The interest in Self has been a complex but sustained quest in every culture. The issues that complicated this quest and continue to do so remain:
• Getting enough objective data
• Storing data
• Analyzing data
• Privacy of data.
With advances in technology, this is being helped. In fact, one could argue that the potential rewards resulted in sustained efforts to make progress in each of the above areas, A difficulty in making progress has been the dependence of each step on the previous steps listed above. The quest over centuries has led to the following distinct phases discussed briefly here.
At one stage, there was no technology to collect data and store it. People relied on data collection on their sensors, for storage on their memories, and for processing on their analysis and introspection. Since there were no techniques to collect objective data, and memory is a complex system that at best is very subjective and volatile, much of the information about the self was anecdotal. This information changed with time because even the original data kept changing based on later events and their outcome. This was the period in which people could only do introspection and build models related to them. Today, we can only imagine the quality of those models and the decisions that could be made based on those. No wonder, when people got sick, the best diagnosis was that the God is punishing them for something that they may have done in a previous life.
When writing became popular and commonly available, the idea of recording events in diaries and chronicles started taking shape. It was realized that depending on memory to record data was not very reliable; recording data was more reliable as well as retrievable. Individuals started recording important things about themselves using diaries and for organization and for environment people started recording in the form of chronicles. Initially this recording was possible using only writing and hand drawing or sketching. As technology advanced photography and later magnetic recording allowed to record more objective and experiential data. Even new sensors were developed for observing and recording this data.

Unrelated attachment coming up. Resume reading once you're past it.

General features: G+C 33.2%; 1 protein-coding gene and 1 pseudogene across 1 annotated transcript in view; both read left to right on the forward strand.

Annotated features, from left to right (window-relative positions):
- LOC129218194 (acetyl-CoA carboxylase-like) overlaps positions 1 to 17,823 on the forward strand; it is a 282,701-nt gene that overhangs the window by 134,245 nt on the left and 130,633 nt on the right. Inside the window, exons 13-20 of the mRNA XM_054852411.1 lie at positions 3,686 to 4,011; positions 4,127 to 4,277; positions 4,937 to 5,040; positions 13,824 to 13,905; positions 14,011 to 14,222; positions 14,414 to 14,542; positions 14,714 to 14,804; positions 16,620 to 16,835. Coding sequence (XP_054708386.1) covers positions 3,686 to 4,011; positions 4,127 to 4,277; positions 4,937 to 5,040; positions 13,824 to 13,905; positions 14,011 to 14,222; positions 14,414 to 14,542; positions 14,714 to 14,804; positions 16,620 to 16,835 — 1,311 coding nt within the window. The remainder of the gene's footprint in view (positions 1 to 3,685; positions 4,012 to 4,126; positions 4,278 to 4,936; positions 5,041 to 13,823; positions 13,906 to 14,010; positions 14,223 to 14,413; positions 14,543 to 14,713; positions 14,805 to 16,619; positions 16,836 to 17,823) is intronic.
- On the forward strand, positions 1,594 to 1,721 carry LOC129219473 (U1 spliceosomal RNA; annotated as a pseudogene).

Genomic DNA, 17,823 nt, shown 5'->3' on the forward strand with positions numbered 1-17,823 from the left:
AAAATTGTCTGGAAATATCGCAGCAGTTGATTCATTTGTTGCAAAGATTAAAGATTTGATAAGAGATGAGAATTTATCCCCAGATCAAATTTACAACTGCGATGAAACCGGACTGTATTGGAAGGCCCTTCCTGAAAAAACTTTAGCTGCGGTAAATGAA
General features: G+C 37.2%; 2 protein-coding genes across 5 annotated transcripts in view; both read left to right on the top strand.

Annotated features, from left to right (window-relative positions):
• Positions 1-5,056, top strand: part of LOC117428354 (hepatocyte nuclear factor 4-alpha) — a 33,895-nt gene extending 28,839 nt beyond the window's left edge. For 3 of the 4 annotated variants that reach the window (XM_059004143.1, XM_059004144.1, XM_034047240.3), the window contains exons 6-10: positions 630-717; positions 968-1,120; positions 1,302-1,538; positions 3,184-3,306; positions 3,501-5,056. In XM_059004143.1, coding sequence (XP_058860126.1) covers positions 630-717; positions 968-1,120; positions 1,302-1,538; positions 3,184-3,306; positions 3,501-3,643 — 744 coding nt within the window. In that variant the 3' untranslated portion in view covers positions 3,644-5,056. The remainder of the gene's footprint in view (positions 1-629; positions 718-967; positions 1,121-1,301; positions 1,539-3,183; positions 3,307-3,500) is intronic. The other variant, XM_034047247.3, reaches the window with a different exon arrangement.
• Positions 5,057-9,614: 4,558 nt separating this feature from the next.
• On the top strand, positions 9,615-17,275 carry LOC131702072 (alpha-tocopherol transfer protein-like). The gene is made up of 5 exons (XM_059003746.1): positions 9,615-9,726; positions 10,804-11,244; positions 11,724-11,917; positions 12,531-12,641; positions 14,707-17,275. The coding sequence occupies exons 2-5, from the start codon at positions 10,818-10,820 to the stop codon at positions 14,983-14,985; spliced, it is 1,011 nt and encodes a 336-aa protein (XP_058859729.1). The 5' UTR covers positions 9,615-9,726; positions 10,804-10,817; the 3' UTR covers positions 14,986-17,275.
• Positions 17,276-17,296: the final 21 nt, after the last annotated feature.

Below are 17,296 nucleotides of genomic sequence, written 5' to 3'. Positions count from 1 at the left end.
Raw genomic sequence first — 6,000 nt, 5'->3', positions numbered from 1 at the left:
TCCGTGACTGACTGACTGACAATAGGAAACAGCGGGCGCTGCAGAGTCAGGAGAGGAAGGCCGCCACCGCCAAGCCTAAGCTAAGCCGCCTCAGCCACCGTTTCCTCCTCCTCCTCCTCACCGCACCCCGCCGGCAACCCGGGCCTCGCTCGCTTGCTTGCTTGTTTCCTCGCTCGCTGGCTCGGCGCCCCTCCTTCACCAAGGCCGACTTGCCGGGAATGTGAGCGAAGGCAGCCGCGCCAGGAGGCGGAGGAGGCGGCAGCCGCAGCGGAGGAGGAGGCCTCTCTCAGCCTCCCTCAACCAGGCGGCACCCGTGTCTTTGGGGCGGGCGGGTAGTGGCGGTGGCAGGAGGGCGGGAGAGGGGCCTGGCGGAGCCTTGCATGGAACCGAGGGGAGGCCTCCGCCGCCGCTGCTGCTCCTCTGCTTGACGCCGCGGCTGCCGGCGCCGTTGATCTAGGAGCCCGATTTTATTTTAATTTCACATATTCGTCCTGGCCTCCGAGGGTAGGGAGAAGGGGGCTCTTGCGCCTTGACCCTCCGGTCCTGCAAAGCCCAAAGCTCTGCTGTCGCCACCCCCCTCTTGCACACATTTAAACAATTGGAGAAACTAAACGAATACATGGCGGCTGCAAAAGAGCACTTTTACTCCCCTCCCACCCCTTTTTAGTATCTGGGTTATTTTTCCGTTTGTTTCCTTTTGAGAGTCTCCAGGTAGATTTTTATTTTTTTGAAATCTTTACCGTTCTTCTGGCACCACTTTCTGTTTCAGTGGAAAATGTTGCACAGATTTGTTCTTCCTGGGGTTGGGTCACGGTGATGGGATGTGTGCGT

These techniques gave a better recording because the total reliance on the memory was now reduced to subjective observation and recording of important data. The techniques still remain more subjective because a human observer and his senses played primary role in observation and his ability to articulate in recordings was the primary means of saving the data. Also, the analysis of data was based on human analysis and hence again was subjective.
These techniques have been popular for long time now and have been evolving slowly with advances in technology. Some of these have reduced significantly, such as diary writing, but others have increased significantly, such as collecting photos, recording emails and status updates, or doctors recording medical information.
A good thing about these techniques is that they are increasingly becoming more objective as much of the recorded data is becoming experiential. On the other hand, data is very sparse. It is usually collected during certain episodes that make it biased. Also, it exists in silos for many reasons, including privacy issues. All this makes determination of models of a person difficult and any model derived from such data are poor quality because the data is so poor. A common phrase in computing can be rephrased to represent the situation: Garbage Data results in Garbage Models.